Wednesday, May 27, 2015

Wednesday 27 May - Talyllyn Railway

Edward Thomas at Nant Gwernol
We caught the same train today as yesterday but this time we had to ensure we were in the rear two coaches as we were going through to Tywyn on the Cambrian Coast.  It was sunny and cloudy in turn and the ride was very good.  These trains are significantly faster than the old steam trains.  We went through Abermule, scene of the famous head-on collision on the single line where the two drivers fought for possession of the train staff and then down Talerddig Bank which caused such grief in steam days.

At Machynlleth the train was divided, the first part going to Aberystwyth and the second to Pwllheli.  I spoke to the driver of our section who had worked the Paddington suburban services before moving to here where he was also a driver on steam on the Ffestiniog Railway.  Uncoupling is such a simple procedure now as it can be done completely from the cab.  No getting in between and uncoupling hoses now.

At Tywyn there were no signs on the station showing the way to the Talyllyn Railway station.  However, it was easy to find as we passed the Wharf station on the run in but one would have thought that Arriva Trains Wales would have thought to have put up signs to one of the major tourist attractions on the Cambrian Coast. My first visit was on Thursday 22 September 1961 and I wrote about it in my diary:
At that time the trains were running only as far as Abergynolwyn.
I also came here with Paul several years later

Today the train and platform staff were all well dressed and identified by TR blazers with collar and tie.  The track crews all used high visibility clothing and EVERYONE smiled and waved at the train.  They made quite an impression.

We were hauled by Edward Thomas, one of the locomotives obtained by the preservation society from the Corris Railway and a real gem. Talyllyn. one of the Talyllyn original locomotives was also running.  Duncan, no. 6, was the third engine in steam - it has a face similar to Thomas the Tank and I would have been bitterly disappointed if it had been our train engine, The line climbs steadily up a wide valley which is given over mainly to sheep.  There are patches of woodland and the bluebells were in their prime. As we climbed higher the grass gave way in places to bracken which was well advanced here.  Several fields of sheep were festooned with many patches of wool, both on the ground and also caught on the wire fences.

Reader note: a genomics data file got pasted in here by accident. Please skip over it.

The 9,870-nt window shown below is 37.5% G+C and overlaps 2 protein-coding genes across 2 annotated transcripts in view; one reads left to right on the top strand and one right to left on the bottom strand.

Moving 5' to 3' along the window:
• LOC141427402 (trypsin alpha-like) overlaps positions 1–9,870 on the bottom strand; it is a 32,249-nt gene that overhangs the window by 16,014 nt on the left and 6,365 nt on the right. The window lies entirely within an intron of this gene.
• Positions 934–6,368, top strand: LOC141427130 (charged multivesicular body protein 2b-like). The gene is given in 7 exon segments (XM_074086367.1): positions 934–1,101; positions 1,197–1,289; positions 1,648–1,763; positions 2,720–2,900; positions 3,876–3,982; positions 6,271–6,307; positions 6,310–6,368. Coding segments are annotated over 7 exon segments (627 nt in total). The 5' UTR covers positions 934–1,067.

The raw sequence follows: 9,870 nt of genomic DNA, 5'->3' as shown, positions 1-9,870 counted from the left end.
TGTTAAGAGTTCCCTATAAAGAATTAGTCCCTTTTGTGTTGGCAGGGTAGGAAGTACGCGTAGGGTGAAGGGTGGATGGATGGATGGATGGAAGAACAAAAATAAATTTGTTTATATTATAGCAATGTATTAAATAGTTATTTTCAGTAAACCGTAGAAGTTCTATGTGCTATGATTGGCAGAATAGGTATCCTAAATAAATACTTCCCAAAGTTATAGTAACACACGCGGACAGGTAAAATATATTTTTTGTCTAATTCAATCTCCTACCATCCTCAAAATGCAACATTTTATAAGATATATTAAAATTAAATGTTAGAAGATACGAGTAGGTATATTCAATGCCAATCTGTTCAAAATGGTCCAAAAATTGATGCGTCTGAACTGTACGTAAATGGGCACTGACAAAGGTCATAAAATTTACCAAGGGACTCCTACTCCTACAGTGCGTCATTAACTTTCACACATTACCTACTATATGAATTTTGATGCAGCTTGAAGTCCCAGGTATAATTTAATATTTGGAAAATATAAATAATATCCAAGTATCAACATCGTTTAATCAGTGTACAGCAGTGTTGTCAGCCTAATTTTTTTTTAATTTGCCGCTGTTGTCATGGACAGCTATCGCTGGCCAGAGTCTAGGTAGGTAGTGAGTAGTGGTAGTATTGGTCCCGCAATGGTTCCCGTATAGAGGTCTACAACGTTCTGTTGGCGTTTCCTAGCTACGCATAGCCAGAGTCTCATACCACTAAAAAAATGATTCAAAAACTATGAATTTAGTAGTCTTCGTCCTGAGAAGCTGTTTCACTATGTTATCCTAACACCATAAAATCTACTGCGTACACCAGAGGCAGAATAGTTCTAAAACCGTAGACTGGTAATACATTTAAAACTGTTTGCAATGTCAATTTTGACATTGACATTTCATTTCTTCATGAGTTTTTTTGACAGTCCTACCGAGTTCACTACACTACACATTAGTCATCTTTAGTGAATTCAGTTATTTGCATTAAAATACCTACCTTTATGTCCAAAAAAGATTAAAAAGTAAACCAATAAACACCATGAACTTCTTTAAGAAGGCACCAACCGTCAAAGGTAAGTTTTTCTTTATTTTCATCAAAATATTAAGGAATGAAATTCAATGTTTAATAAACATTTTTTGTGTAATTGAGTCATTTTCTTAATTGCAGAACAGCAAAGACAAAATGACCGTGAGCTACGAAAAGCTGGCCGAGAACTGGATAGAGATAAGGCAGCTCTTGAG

The bracken was leafing out.  In the background is a slate fence which is used extensively in this area.

Running round at Nant Gwernol
We rode the extension up to Nant Gwernol, opened in 1976, and returned to Abergynolwyn where there was a 30 minute break to visit the refreshment room. We rode back to Tywyn in an open car which was air conditioned!  We passed several work crews, some with a few kids who must have been less that 10 years old.  They all had high visibility clothing and they all smiled and waved. As we approached Tywyn it began to rain.
At Tywyn
A locomotive from the Guinness brewery in Dublin
An interesting and well displayed collection of TR railway tickets
Waiting to depart at Tywyn. The trains were crowded as this is half term but my people filter was working well
The narrow gauge museum is well worth a visit.  It is in two storeys with a wide staircase in the centre.  The high walls are used to good effect.  We took a quick walk through the town which seems to have a large number of churches, even the railway station has been converted into one, and a correspondingly small number of pubs.  The train back brought us to Shrewsbury on time. Just after Dovey Junction we caught a glimpse of an osprey's nest with possibly a bird in it - maybe we will get a better view tomorrow when we go to Aberystwyth.

Click here to see all pictures taken this day

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